I woke up to a new day, and accomplished a lot. I loved having “normal” and productive days. But they also made me wonder if I was crazy. Maybe it wasn’t as bad as I thought it was. Was I making a big deal out of nothing? I would compare my abuse to others and convince myself that it wasn’t that bad. It could always be worse.
I wrote down the stages of my recovery and what it felt like so far. I described it like being on a Ferris Wheel. There were distinct highs and distinct lows. Sometimes, I would get stuck and it would take forever to move again. At times, I thought I was heading in one direction and then I would change directions find myself back at the beginning working though it again.
The grief was awful. It wasn’t expected and suddenly it would overwhelm me as if I was going to burst. I felt alone in my pain. Others had no idea how much I was hurting. It was still my secret and I tried to manage my day-to-day life in spite of it.
I was overwhelmed and anxious. I wanted to keep it all pushed down. Why now? Maybe seeing my own children in their marvelous splendor made it come back up when I thought it was long gone. What was I going to do? Tell everything now when I have held it in for so long? Now? To who?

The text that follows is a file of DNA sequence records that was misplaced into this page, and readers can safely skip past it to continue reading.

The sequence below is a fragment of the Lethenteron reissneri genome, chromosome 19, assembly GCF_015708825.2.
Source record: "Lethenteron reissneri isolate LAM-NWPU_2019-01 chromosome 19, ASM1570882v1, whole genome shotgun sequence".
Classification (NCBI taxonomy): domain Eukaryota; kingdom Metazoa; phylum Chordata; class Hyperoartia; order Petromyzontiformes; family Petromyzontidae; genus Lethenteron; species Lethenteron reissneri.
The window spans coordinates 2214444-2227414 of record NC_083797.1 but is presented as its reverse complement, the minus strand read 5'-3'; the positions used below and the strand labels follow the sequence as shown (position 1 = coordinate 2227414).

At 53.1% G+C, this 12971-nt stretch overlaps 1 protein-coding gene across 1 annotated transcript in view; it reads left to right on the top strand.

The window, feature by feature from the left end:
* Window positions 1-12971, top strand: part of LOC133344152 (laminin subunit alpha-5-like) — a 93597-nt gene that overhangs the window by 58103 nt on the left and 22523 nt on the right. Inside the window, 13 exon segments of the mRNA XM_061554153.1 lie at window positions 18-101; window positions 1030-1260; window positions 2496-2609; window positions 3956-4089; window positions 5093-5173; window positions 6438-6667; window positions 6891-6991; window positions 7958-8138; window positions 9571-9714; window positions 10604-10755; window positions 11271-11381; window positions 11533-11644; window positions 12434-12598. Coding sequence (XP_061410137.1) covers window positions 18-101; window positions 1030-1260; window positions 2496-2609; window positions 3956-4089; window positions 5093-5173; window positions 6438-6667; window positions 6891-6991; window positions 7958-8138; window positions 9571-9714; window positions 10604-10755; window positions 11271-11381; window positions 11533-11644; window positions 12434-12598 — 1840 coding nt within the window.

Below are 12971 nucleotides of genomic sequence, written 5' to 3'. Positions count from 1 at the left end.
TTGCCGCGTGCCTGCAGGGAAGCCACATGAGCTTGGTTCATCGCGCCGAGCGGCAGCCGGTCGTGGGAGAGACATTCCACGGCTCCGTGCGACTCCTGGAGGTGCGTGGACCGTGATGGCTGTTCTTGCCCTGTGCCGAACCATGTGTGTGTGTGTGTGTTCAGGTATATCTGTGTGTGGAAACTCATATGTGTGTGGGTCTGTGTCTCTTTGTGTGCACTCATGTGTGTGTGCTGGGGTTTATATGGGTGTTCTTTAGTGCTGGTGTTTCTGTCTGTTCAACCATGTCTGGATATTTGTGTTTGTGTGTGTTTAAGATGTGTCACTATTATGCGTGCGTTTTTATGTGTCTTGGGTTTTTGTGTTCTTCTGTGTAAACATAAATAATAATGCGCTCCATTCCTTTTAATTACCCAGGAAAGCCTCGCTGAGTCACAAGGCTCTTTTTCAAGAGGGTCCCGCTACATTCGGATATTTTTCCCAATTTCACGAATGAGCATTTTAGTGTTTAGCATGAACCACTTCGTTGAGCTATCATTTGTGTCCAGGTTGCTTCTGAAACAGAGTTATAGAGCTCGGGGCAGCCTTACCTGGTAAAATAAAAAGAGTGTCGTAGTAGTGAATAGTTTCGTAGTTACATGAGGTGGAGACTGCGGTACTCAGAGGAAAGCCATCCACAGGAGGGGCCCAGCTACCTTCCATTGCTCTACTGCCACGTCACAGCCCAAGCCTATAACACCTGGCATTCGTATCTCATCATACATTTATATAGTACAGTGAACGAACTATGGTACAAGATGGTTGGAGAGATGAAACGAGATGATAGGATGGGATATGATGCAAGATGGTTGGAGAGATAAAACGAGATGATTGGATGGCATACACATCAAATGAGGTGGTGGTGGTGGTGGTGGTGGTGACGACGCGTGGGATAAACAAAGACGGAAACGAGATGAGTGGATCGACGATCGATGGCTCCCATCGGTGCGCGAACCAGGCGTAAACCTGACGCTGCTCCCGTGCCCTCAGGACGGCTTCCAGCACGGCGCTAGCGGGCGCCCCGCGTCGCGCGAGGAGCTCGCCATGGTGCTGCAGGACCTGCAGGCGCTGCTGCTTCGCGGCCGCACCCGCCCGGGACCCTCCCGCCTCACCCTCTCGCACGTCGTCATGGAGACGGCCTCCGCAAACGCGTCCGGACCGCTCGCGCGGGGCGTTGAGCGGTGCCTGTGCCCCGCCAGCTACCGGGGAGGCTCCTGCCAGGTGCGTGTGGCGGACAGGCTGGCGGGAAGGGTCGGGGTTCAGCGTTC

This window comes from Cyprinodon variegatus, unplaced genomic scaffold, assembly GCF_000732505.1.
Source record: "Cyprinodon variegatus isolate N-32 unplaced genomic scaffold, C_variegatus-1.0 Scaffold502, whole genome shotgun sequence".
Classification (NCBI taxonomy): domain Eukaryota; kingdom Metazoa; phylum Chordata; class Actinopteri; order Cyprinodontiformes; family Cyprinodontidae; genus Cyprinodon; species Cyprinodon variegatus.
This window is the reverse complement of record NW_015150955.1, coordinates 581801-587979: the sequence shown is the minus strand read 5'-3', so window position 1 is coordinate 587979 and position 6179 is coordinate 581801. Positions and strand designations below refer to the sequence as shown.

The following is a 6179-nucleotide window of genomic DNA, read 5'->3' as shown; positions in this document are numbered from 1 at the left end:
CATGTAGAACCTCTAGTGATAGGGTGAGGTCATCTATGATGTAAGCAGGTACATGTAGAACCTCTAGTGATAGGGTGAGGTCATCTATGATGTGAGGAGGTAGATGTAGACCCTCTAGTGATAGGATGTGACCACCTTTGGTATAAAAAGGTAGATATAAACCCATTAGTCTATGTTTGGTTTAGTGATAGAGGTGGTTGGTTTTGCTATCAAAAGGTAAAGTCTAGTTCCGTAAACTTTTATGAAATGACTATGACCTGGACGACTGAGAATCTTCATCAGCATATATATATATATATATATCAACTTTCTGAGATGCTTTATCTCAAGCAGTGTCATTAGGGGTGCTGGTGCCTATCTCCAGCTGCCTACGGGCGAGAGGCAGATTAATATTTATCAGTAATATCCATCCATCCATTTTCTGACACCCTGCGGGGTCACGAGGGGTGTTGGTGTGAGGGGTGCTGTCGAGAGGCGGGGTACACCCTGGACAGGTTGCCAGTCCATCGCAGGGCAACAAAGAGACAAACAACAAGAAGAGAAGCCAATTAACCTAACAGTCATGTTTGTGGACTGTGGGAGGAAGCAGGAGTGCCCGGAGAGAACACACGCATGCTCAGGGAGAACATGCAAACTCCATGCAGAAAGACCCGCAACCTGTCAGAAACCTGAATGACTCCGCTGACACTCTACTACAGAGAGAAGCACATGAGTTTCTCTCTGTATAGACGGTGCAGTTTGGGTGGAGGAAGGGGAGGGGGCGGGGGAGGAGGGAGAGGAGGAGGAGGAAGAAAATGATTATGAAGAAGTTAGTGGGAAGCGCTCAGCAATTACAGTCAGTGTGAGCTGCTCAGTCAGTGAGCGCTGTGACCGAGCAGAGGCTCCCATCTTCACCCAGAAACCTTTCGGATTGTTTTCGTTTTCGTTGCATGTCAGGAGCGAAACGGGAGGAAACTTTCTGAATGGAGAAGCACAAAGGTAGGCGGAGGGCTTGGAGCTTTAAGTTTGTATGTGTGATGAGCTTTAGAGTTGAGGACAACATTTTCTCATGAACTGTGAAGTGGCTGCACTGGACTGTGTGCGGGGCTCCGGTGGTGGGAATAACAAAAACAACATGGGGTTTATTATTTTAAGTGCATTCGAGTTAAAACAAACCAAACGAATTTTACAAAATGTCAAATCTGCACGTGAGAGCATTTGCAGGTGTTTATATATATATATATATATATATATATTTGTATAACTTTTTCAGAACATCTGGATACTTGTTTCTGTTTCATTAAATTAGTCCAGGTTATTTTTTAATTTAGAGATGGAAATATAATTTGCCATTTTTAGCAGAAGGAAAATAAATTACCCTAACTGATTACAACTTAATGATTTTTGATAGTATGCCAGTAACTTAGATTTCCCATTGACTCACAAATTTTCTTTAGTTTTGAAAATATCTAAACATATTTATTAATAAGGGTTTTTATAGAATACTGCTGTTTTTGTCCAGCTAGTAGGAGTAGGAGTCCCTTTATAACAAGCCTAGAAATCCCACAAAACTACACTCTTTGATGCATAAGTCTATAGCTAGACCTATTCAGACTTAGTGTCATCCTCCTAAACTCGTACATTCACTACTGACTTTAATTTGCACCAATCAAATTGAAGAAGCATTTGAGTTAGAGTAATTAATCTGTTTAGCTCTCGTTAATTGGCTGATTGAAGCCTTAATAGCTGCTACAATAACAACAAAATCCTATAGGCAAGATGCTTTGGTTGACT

I had questions. It was like having glasses on for the first time and seeing things sharper. I was seeing my life, my heart, my thoughts and my actions through a completely different lens. And it was all about me. I was not trying to be selfish, but I analyzed myself to death. Oh, that explains why I did that and this makes sense now. No wonder I was reserved in relationships and had my emotional banks located in offshore accounts!
I also held up a magnifying glass to analyze others. I revisited my interactions through the prism of my new reality. For example, my kindergarten teacher was not just a kindergarten teacher. She held me on her soft lap and she told me I was smart. Another teacher singled me out and I thought she was mean but looking back, maybe she saw something and was just trying to understand and help me.
My emotions were all over the place. I looked at a child and cried. I heard a song and cried. The reality of my nightmare was overwhelming and I was the one who said it. I let the cat out of the bag.
What have I done?
I was filled with shame. Not just the shame from the abuse, but the shame from my own mistakes and bad decisions. I thought I had already conquered this. I knew I was forgiven, but in revisiting it I now saw my broken self just trying to cope and manage the pain. Either way, it still made me feel green. There was so much shame.
Even though I was weary, I was in control of my life, my body and my destiny. No one was making me do anything. I needed to protect myself and be patient with myself. It was my decision to heal and I could take as long as I needed. I had the rest of my life.
When each step brought its own chaos, He offered me rest.